On Wednesday Microsoft announced that the previously expected end of year release of Internet Explorer 8 would be pushed back into 2009. IE8, which entered public beta in March has undergone scrutiny for compatibility issues but was still expected to be ready for a winter 2008 release. The news that this will no longer happen has unleashed further hostility in the community from those who have adopted Firefox.
Microsoft has touted a number of new features with the release of Internet Explorer 8 but the delay has stressed validity. The problem with many of the features, such as deleting browsing history and enhanced crash recovery is that these features have already been incorporated in competitors browser’s for years. Other features such as Web Slices feel gimmicky and not worthy of holding up a project. The most important upgrades are for security and an improved rendering engine, but again, these features have already been done. Why is it taking Microsoft so long to implement them?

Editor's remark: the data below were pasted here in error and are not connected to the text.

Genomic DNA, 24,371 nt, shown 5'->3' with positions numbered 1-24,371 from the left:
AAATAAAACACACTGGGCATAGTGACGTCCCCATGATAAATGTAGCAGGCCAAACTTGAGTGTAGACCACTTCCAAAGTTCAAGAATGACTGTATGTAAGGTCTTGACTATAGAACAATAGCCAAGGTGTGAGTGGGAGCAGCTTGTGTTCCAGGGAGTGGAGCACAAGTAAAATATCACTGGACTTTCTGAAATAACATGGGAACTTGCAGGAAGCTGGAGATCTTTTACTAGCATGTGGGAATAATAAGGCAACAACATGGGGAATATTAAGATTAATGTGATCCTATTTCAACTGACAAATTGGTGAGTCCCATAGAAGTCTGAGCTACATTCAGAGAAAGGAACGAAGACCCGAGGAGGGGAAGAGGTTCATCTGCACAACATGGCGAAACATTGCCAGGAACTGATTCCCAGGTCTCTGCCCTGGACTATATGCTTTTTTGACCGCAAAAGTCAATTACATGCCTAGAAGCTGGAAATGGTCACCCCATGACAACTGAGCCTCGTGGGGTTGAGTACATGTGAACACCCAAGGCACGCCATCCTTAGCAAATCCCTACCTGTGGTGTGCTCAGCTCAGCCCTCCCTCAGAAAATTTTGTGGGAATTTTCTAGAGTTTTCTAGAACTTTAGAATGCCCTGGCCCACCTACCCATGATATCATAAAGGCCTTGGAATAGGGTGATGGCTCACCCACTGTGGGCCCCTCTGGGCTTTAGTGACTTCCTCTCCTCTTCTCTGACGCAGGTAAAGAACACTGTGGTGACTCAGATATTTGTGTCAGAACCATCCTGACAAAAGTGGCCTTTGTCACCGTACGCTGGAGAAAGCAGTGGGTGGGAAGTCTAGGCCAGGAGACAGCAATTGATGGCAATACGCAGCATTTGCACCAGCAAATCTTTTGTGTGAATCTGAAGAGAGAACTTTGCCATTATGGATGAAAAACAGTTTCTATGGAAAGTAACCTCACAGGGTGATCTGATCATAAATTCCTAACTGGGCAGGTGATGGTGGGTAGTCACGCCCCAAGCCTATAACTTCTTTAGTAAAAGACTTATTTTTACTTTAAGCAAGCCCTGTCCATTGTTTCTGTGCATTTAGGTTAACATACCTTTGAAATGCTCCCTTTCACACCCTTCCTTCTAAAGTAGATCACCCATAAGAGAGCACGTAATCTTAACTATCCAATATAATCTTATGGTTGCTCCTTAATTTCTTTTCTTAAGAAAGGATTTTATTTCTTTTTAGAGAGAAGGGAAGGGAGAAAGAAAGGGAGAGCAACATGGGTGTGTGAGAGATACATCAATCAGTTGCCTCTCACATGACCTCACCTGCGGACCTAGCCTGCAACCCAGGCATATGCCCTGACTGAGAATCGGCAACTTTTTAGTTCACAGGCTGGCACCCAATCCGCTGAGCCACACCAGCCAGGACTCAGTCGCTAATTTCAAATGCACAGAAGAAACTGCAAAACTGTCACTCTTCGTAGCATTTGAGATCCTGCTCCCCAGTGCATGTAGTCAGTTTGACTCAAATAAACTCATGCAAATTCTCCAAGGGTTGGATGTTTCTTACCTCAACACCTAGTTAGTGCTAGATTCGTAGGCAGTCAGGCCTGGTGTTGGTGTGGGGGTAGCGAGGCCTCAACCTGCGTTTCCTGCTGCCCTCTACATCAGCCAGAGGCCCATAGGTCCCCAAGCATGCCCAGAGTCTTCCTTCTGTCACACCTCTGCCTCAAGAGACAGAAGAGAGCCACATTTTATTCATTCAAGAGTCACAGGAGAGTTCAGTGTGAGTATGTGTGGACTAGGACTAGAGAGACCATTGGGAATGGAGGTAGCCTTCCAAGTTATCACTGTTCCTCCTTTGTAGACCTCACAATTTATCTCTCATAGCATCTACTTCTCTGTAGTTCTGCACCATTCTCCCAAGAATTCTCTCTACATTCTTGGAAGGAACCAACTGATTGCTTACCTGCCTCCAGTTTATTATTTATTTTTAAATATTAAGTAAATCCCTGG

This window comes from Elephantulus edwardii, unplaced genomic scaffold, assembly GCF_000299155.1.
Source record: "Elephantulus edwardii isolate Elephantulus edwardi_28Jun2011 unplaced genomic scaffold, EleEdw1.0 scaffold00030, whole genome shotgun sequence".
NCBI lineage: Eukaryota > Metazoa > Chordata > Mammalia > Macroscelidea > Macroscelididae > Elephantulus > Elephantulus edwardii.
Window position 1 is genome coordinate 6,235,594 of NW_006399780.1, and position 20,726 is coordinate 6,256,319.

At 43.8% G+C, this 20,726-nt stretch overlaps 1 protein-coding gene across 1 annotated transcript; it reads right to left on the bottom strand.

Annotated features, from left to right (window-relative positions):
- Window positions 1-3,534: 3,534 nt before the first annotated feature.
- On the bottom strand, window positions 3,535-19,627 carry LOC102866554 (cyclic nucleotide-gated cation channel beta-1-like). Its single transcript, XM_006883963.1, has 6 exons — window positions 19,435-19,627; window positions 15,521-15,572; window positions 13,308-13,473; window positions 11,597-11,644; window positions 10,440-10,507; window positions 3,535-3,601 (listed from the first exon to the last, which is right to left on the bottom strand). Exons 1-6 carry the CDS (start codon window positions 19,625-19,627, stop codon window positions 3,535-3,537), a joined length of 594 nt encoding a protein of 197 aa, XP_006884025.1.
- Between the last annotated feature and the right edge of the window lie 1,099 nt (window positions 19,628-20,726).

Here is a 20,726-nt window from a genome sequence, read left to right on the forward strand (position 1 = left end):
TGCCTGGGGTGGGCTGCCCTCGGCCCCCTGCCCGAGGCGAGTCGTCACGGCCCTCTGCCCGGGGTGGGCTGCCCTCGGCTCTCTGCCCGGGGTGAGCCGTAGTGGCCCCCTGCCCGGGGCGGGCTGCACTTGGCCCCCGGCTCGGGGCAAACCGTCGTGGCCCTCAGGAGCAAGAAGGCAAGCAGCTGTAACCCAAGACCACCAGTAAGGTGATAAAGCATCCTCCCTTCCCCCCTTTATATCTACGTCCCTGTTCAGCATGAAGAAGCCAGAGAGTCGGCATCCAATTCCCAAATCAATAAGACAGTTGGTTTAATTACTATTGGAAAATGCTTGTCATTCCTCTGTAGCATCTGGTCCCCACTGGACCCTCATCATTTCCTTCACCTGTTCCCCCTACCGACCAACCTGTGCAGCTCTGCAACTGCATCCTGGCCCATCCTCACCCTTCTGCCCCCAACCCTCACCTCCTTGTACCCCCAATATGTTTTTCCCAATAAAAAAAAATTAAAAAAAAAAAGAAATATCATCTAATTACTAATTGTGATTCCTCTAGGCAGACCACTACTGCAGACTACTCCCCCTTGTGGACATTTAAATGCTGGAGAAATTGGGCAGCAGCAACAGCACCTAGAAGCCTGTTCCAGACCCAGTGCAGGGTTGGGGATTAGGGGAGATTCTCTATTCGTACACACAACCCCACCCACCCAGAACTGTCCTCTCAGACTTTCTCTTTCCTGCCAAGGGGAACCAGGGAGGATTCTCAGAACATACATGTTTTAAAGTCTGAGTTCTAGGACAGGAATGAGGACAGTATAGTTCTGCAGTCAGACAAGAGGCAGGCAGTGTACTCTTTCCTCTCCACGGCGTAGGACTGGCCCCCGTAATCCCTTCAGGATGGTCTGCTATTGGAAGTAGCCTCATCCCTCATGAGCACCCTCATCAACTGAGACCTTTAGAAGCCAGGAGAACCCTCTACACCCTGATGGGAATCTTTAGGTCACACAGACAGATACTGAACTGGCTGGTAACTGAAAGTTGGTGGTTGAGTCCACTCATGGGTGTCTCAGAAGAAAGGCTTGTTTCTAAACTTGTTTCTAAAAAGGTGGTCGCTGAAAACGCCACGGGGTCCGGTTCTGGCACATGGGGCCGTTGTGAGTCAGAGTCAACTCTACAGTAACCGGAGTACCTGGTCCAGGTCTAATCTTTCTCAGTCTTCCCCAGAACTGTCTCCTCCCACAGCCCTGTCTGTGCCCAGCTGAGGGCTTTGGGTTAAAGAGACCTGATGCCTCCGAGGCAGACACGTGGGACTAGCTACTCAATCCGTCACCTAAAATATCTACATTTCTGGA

The release of Windows 7 is planned for the second half of 2009 and is expected to ship with IE8. Considering the complications that would arise if the operating system shipped with a broken browser it can be expected that a standalone version will ship prior to the launch. It will be interesting to see if Microsoft can get its act together and release a product worthy of the version update by then.
For years Microsoft Internet Explorer has retained the largest market share of browsers despite falling into last place with performance. In recent years this has begun to fall but the majority of computer users still will not seek out a new browser and so Microsoft remains on top. With the eventual release of IE8 one can only hope Microsoft finally earns that place.
– Richard Keene
IT Computer Support of New York
Design and Optimization Department